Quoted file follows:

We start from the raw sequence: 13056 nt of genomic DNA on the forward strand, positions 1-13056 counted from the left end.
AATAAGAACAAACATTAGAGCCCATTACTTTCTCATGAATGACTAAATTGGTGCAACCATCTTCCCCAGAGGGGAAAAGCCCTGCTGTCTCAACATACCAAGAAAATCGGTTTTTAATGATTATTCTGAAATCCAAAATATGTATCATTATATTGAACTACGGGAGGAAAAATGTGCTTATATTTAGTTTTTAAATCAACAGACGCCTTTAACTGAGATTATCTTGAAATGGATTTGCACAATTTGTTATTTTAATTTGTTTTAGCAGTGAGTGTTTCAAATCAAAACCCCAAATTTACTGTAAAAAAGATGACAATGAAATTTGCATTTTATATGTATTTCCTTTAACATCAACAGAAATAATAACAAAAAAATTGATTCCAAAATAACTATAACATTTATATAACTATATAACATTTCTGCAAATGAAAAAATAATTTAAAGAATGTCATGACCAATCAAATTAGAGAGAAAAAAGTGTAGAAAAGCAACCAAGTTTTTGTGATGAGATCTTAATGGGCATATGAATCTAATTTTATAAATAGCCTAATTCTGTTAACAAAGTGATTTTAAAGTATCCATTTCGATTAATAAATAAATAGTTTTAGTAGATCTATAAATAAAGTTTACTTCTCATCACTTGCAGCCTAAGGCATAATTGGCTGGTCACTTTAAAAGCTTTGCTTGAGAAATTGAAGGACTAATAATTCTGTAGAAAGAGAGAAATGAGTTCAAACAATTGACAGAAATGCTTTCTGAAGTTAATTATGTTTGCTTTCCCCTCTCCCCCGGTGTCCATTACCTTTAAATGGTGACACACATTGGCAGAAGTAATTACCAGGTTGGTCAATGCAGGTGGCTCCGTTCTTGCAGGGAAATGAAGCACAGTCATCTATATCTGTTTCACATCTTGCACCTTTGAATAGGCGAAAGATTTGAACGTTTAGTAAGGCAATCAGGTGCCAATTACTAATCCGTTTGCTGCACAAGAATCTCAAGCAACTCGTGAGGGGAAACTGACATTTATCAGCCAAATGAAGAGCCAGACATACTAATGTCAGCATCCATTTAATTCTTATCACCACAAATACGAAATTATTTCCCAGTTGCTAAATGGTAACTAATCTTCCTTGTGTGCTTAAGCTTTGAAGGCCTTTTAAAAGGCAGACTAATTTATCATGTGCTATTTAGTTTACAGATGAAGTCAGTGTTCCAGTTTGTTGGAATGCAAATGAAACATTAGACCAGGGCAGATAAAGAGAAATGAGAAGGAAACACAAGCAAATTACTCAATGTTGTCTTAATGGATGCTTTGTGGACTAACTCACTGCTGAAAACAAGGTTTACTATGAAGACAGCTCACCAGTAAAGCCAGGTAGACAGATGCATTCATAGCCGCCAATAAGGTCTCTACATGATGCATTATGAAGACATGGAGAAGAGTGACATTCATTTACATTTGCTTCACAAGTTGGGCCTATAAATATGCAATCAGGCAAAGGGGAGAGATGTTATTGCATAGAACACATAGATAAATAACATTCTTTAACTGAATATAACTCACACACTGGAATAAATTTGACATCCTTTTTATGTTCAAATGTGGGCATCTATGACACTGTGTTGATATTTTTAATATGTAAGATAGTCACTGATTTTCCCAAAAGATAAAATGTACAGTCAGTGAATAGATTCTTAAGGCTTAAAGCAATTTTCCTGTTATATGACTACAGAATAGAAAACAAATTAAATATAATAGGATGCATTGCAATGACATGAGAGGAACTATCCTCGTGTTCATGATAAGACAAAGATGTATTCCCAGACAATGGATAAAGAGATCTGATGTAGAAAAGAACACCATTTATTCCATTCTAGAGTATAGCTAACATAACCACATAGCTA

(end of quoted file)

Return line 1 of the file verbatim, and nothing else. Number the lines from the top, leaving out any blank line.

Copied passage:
We start from the raw sequence: 13056 nt of genomic DNA on the forward strand, positions 1-13056 counted from the left end.